Like many in hobby, I was crushed when Floquil went away years ago. At the time I had a good supply of most of the colors I used, however I knew the day would come when I would need to change to a different paint. No problem, Model Master enamels were a good substitute and I learned to use them to my satisfaction. That is until Rustoleum made the decision to cancel the Model Master line of paints. So with regulations getting more strict and the future of enamels becoming questionable, I decided that maybe it was a good time to finally learn how to spray acrylics. I had become familiar over the years working with Vallejo paints, mostly for weathering with washes, etc. but I had never really tried to airbrush them. With that said I figured that this project would be as good as any to "get my feet wet."
Vallejo makes several lines of model paint, the two that I'm most familiar with are the Model Color and the Model Air, the latter is ready to spray right out of the bottle (however it's still best to add a drop of thinner). The only color of light yellow that I was happy with for the patch was in the Model Color line. To spray it, I use their airbrush thinner, cut it 50/50 and add a drop of their airbrush flow improver.
The addition of the Airbrush Flow Improver made all the difference in the world for me. Before that I had a tough time keeping the paint from drying out too quickly. By making light passes I was able to build up the color without it getting too thick. So my initial reaction to spraying acrylics is a positive one, especially for a color such a yellow. I also like the fact that Vallejo, with the way the bottle is designed, makes it super easy to mix up the paint right in the color cup. Here is a photo of the patched locomotive.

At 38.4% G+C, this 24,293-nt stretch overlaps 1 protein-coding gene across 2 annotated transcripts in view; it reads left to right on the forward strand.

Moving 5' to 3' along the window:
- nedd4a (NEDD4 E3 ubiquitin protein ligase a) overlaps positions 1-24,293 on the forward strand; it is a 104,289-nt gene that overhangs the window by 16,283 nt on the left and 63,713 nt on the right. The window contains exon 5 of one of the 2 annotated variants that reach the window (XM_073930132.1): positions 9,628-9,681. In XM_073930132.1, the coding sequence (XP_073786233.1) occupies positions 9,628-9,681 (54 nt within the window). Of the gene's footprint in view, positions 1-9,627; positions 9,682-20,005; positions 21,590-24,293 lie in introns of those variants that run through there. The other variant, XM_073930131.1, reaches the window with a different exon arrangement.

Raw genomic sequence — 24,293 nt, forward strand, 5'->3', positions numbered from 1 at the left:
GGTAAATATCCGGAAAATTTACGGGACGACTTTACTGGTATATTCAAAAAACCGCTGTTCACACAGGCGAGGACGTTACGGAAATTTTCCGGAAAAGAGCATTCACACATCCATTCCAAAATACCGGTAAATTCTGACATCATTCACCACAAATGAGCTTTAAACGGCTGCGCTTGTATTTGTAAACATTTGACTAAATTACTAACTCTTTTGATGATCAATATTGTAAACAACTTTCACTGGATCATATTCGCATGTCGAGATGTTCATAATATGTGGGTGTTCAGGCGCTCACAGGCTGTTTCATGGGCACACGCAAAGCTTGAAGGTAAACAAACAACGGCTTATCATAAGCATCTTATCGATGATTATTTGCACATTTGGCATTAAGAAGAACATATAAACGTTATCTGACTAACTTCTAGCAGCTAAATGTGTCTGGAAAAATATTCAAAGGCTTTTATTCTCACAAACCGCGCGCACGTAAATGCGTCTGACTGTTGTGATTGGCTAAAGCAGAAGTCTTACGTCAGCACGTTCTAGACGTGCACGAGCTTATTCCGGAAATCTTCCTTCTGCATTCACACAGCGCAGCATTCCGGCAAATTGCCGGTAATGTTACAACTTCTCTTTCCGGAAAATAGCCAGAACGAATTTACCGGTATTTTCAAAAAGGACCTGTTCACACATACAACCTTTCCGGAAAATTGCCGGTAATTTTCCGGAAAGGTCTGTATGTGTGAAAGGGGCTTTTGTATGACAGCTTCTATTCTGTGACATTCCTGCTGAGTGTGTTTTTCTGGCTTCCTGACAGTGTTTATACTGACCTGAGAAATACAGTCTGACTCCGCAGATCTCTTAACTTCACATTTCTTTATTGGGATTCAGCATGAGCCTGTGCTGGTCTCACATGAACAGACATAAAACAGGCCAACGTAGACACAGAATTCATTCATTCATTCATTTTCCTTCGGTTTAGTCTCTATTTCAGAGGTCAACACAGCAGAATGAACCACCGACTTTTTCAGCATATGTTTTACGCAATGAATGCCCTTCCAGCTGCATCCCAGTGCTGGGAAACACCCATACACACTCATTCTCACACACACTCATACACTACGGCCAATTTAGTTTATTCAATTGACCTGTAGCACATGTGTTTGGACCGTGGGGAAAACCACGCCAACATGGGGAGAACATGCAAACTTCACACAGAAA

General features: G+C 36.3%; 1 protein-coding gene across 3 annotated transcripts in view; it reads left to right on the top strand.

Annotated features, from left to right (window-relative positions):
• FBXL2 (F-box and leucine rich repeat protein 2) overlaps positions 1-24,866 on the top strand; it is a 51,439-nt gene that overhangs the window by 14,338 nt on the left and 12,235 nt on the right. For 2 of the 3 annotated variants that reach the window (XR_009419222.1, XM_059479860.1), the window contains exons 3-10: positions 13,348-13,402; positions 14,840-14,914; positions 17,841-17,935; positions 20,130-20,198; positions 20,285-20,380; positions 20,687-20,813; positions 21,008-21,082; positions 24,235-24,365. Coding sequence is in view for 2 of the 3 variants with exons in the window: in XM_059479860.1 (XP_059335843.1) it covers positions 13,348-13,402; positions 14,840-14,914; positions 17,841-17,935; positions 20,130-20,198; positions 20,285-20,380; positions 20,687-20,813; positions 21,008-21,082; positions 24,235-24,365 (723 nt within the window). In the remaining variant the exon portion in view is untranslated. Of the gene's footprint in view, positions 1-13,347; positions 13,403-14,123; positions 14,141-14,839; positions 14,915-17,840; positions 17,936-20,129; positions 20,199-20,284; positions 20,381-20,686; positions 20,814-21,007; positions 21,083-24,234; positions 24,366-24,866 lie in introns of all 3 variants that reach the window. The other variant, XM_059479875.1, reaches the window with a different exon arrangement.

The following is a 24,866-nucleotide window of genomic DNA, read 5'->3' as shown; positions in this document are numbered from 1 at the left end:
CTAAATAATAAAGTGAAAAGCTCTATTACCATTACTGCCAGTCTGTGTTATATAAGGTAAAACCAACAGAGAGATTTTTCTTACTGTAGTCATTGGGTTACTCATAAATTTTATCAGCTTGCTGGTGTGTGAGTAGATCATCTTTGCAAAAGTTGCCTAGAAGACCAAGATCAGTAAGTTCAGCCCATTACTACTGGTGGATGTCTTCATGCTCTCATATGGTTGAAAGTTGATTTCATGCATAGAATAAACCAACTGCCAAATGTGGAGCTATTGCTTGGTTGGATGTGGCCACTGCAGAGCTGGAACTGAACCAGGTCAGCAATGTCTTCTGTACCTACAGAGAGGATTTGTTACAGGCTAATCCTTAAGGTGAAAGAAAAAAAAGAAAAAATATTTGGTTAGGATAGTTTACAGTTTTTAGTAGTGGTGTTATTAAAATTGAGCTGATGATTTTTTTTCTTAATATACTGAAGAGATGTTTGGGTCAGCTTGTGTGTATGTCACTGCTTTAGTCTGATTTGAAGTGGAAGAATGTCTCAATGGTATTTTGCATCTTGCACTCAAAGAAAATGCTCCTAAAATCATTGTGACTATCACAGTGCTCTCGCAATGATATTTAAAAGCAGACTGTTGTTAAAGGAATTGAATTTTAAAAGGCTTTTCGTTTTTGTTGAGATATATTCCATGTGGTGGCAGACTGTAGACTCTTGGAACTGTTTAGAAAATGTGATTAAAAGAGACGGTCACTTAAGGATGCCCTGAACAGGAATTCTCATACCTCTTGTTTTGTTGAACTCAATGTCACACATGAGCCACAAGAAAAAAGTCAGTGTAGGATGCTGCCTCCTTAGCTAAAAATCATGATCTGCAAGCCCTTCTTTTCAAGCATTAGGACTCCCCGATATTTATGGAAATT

I used to love to see the Chessie System locomotives as a kid in Northern Kentucky, usually on the C&O bridge going over the Ohio River into Cincinnati. The "disco" paint scheme was quite a change from the old standard blue with either a Capitol Dome or C&O for progress on the nose. The Chessie had tons of GP40-2s, so when I found one of the Athearn Genesis models with DCC and sound for a great price I grabbed it.
#9120 (originally #4120) was re-numbered while on short term lease to the Santa Fe. Since I was going to re-number it anyway I didn't care what the number was. However, since #4120 had the larger, bolder B&O on the cab side, and since I wanted to keep the B&O, I was limited on which number I could use. I decided on #6022 because it had the bold lettering on the cab plus it had the small CSXT insignia underneath it. Most of this class were simply patched before they were re-painted by painting over the old numbers and applying new ones. The paint was rarely the same color, usually a lighter shade of yellow.
Here is a photo of the original model from Athearn:
Since there are door latches and such under the numbers, I couldn't just sand the old numbers off. To remove the numbers, I carefully applied 91% alcohol with a small brush. After 5-6 applications, I used a Q-tip to gently start rubbing the numbers off.
Once the majority of the numbers were rubbed off, I made one more application of the alcohol and cleaned it up with a paper towel.
Saturday, August 15, 2020
It seemed only fitting that I change the background photo for the blog. My good friend Stu Thayer took this photo of former Seaboard System SD40-2 #8118 in Corbin, KY. She started life in 1980 as L&N #8118, then Seaboard #8118 and finally CSX #8118. She's now been rebuilt as SD40-3 #4018 and still going strong. Unfortunately now she looks like "Sponge Bob Square Cab".
For the very few that view this blog, much less follow, you may be interested to know that I've decided to take a new direction with my modeling. Since the move to the new house several years ago, I've actually built two different versions of an Sn3 layout, chaired a national convention, built dozens of freight cars (many for customers) and I've worked on and repaired several brass locomotives. However about 2-3 years ago, I decided that I could enjoy the hobby just as much going back to HO scale. While the models are certainly nowhere near the quality level as PBL (nothing compares to PBL), I realized it's just a hobby and not a museum.